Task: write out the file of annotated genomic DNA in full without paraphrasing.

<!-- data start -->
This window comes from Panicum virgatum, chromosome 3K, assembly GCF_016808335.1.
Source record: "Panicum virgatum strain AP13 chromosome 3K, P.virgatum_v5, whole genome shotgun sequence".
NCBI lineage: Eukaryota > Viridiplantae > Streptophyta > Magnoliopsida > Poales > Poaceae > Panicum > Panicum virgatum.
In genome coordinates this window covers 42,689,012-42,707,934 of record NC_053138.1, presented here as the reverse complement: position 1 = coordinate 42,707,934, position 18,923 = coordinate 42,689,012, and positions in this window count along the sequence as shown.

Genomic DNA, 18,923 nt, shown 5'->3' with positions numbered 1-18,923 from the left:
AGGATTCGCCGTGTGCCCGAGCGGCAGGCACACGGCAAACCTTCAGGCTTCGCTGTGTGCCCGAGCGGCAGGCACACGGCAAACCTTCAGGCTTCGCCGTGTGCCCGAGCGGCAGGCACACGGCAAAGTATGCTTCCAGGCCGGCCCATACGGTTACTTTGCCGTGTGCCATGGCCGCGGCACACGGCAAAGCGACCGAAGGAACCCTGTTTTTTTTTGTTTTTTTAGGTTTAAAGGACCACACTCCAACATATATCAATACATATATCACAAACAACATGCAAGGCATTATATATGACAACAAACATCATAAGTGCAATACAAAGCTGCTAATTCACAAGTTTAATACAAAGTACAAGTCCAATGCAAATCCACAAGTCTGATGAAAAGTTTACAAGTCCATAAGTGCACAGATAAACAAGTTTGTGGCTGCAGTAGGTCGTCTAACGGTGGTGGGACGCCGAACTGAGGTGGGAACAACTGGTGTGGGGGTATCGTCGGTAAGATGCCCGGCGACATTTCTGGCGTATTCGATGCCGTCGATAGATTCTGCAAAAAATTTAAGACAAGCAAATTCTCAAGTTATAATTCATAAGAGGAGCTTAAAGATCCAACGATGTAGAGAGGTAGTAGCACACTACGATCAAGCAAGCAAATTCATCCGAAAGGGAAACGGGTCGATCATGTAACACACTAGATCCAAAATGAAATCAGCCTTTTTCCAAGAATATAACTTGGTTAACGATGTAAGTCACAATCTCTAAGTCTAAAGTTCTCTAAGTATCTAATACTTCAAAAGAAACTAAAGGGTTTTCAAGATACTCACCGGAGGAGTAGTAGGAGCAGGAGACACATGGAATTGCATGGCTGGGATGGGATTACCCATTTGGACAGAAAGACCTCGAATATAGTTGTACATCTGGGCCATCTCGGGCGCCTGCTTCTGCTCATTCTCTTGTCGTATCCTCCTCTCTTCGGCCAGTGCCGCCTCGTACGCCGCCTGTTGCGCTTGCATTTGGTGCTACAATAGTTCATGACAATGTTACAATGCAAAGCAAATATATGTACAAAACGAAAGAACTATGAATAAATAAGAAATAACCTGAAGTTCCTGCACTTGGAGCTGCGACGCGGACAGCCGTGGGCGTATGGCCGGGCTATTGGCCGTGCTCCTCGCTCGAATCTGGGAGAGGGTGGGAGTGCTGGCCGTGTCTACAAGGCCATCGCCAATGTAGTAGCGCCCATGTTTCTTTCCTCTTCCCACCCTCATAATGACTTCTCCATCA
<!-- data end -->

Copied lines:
This window comes from Panicum virgatum, chromosome 3K, assembly GCF_016808335.1.
Source record: "Panicum virgatum strain AP13 chromosome 3K, P.virgatum_v5, whole genome shotgun sequence".
NCBI lineage: Eukaryota > Viridiplantae > Streptophyta > Magnoliopsida > Poales > Poaceae > Panicum > Panicum virgatum.
In genome coordinates this window covers 42,689,012-42,707,934 of record NC_053138.1, presented here as the reverse complement: position 1 = coordinate 42,707,934, position 18,923 = coordinate 42,689,012, and positions in this window count along the sequence as shown.

Genomic DNA, 18,923 nt, shown 5'->3' with positions numbered 1-18,923 from the left:
AGGATTCGCCGTGTGCCCGAGCGGCAGGCACACGGCAAACCTTCAGGCTTCGCTGTGTGCCCGAGCGGCAGGCACACGGCAAACCTTCAGGCTTCGCCGTGTGCCCGAGCGGCAGGCACACGGCAAAGTATGCTTCCAGGCCGGCCCATACGGTTACTTTGCCGTGTGCCATGGCCGCGGCACACGGCAAAGCGACCGAAGGAACCCTGTTTTTTTTTGTTTTTTTAGGTTTAAAGGACCACACTCCAACATATATCAATACATATATCACAAACAACATGCAAGGCATTATATATGACAACAAACATCATAAGTGCAATACAAAGCTGCTAATTCACAAGTTTAATACAAAGTACAAGTCCAATGCAAATCCACAAGTCTGATGAAAAGTTTACAAGTCCATAAGTGCACAGATAAACAAGTTTGTGGCTGCAGTAGGTCGTCTAACGGTGGTGGGACGCCGAACTGAGGTGGGAACAACTGGTGTGGGGGTATCGTCGGTAAGATGCCCGGCGACATTTCTGGCGTATTCGATGCCGTCGATAGATTCTGCAAAAAATTTAAGACAAGCAAATTCTCAAGTTATAATTCATAAGAGGAGCTTAAAGATCCAACGATGTAGAGAGGTAGTAGCACACTACGATCAAGCAAGCAAATTCATCCGAAAGGGAAACGGGTCGATCATGTAACACACTAGATCCAAAATGAAATCAGCCTTTTTCCAAGAATATAACTTGGTTAACGATGTAAGTCACAATCTCTAAGTCTAAAGTTCTCTAAGTATCTAATACTTCAAAAGAAACTAAAGGGTTTTCAAGATACTCACCGGAGGAGTAGTAGGAGCAGGAGACACATGGAATTGCATGGCTGGGATGGGATTACCCATTTGGACAGAAAGACCTCGAATATAGTTGTACATCTGGGCCATCTCGGGCGCCTGCTTCTGCTCATTCTCTTGTCGTATCCTCCTCTCTTCGGCCAGTGCCGCCTCGTACGCCGCCTGTTGCGCTTGCATTTGGTGCTACAATAGTTCATGACAATGTTACAATGCAAAGCAAATATATGTACAAAACGAAAGAACTATGAATAAATAAGAAATAACCTGAAGTTCCTGCACTTGGAGCTGCGACGCGGACAGCCGTGGGCGTATGGCCGGGCTATTGGCCGTGCTCCTCGCTCGAATCTGGGAGAGGGTGGGAGTGCTGGCCGTGTCTACAAGGCCATCGCCAATGTAGTAGCGCCCATGTTTCTTTCCTCTTCCCACCCTCATAATGACTTCTCCATCA